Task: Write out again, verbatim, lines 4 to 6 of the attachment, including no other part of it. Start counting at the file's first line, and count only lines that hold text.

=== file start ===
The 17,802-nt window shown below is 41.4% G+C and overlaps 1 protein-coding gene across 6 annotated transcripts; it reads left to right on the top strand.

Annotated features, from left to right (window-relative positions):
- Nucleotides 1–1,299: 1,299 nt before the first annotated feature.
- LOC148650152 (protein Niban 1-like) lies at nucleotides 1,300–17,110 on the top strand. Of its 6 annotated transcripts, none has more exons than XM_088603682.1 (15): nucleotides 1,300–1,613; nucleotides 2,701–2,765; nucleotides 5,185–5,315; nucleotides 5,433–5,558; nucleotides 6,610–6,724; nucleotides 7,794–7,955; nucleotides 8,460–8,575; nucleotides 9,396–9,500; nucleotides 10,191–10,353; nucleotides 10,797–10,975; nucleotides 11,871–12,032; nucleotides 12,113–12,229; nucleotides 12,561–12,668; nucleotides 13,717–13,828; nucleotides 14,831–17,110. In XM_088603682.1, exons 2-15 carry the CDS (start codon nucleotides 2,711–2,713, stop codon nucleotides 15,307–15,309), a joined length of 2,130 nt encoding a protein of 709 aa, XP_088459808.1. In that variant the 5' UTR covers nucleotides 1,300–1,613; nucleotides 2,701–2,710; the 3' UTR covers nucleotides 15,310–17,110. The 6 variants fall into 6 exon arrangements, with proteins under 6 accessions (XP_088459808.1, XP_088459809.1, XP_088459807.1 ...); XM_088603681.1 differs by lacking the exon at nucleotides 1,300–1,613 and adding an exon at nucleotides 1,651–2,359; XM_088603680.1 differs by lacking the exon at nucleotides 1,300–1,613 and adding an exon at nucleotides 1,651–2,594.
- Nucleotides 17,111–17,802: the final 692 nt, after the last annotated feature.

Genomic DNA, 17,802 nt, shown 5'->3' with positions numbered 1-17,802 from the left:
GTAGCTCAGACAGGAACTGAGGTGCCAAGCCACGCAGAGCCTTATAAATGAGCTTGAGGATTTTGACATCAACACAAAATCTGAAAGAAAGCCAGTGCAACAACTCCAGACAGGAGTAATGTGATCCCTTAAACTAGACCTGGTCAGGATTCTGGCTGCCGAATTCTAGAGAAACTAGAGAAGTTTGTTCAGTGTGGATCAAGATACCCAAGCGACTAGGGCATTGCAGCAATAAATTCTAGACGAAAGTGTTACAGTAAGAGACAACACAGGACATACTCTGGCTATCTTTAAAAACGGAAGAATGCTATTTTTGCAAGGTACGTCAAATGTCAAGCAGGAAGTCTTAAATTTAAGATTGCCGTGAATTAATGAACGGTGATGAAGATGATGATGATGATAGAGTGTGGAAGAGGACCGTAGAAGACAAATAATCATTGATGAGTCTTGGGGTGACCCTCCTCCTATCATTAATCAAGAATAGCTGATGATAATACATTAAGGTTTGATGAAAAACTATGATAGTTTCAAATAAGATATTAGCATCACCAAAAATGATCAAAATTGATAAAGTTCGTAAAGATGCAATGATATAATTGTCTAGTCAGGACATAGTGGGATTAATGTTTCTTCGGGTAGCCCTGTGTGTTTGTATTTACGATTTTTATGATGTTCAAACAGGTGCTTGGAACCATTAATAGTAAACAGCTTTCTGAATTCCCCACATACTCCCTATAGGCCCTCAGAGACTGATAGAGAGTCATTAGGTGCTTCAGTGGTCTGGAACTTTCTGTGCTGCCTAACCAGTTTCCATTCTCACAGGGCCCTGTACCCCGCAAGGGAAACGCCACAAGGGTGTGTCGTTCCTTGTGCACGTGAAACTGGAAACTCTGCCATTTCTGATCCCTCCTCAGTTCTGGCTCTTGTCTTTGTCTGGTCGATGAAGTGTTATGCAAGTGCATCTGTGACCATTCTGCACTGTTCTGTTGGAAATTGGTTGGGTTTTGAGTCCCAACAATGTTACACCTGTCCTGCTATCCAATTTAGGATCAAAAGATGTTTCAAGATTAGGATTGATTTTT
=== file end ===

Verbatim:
- LOC148650152 (protein Niban 1-like) lies at nucleotides 1,300–17,110 on the top strand. Of its 6 annotated transcripts, none has more exons than XM_088603682.1 (15): nucleotides 1,300–1,613; nucleotides 2,701–2,765; nucleotides 5,185–5,315; nucleotides 5,433–5,558; nucleotides 6,610–6,724; nucleotides 7,794–7,955; nucleotides 8,460–8,575; nucleotides 9,396–9,500; nucleotides 10,191–10,353; nucleotides 10,797–10,975; nucleotides 11,871–12,032; nucleotides 12,113–12,229; nucleotides 12,561–12,668; nucleotides 13,717–13,828; nucleotides 14,831–17,110. In XM_088603682.1, exons 2-15 carry the CDS (start codon nucleotides 2,711–2,713, stop codon nucleotides 15,307–15,309), a joined length of 2,130 nt encoding a protein of 709 aa, XP_088459808.1. In that variant the 5' UTR covers nucleotides 1,300–1,613; nucleotides 2,701–2,710; the 3' UTR covers nucleotides 15,310–17,110. The 6 variants fall into 6 exon arrangements, with proteins under 6 accessions (XP_088459808.1, XP_088459809.1, XP_088459807.1 ...); XM_088603681.1 differs by lacking the exon at nucleotides 1,300–1,613 and adding an exon at nucleotides 1,651–2,359; XM_088603680.1 differs by lacking the exon at nucleotides 1,300–1,613 and adding an exon at nucleotides 1,651–2,594.
- Nucleotides 17,111–17,802: the final 692 nt, after the last annotated feature.

Genomic DNA, 17,802 nt, shown 5'->3' with positions numbered 1-17,802 from the left: